As far as an actual handout that lists all the topics or tells us what to study... that'd be nice, but we've always had to make our own "study guide." I do this by typing my notes - by transcribing from handwritten to typed, I can filter out the minor topics and anything I know pat, and just type up the major topics or anything that needs drilling and memorization.

    My school isn't competitive (ha, that's an understatement) but even so, have never heard of anyone getting study guides prepared by the professor, maybe the undergrads get this sort of thing, but I've never heard about it.

  12. Before I had tenure, I did give out study guides, but I stopped doing this: this is college, for crying out loud. I certainly never had anything like them when I was an undergrad, in the '70s-'80s. Now, I just give out a list of readings, with a reminder to "take notes while reading, I guarantee it will help," and tell them, "here, this is a study guide." This works surprisingly well.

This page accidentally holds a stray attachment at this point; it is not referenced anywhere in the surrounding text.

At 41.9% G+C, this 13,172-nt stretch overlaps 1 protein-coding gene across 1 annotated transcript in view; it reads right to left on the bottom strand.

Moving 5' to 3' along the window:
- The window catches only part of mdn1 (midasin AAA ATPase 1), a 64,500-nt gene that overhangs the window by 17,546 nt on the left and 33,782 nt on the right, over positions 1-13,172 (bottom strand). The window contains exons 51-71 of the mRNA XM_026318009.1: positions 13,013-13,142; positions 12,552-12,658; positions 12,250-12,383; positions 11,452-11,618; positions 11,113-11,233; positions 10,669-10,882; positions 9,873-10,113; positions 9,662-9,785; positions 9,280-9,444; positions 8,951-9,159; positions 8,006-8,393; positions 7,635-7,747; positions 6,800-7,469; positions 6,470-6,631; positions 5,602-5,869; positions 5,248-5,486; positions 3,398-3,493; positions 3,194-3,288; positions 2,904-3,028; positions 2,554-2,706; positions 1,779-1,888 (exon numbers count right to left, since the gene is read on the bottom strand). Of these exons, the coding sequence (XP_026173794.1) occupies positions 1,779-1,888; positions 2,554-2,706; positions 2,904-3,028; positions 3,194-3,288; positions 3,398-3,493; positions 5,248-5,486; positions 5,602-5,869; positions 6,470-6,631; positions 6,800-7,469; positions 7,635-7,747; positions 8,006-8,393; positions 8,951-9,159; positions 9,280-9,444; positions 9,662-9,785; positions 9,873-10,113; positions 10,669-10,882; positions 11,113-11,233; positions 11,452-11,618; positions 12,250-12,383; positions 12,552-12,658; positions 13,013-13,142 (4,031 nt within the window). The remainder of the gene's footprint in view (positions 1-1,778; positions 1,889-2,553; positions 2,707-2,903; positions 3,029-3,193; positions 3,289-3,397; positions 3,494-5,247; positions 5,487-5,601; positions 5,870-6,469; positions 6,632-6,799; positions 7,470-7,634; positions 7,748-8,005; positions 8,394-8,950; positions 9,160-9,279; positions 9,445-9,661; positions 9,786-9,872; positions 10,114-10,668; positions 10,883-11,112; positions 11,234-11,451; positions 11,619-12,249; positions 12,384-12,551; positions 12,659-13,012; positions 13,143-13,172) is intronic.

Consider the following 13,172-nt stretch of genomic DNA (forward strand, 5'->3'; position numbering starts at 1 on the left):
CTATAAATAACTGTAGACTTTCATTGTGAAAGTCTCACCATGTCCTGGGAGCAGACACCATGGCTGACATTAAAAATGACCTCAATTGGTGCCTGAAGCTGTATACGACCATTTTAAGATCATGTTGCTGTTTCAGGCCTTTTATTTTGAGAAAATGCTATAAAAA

13. I actually had students request my NOTES. External answer, "Part of the learning process is learning how to take notes." Internal answer, "Not in a million fucking years, ya hoo-hoos."

    I also once had a student (a good one!) say that in order to prepare for one of my Tests, she would have to memorize or know ALL her notes, and she wasn't willing to spend the time required to do that. At that time I didn't give Study Guides, and just said "study your notes." Go figure! She mananged.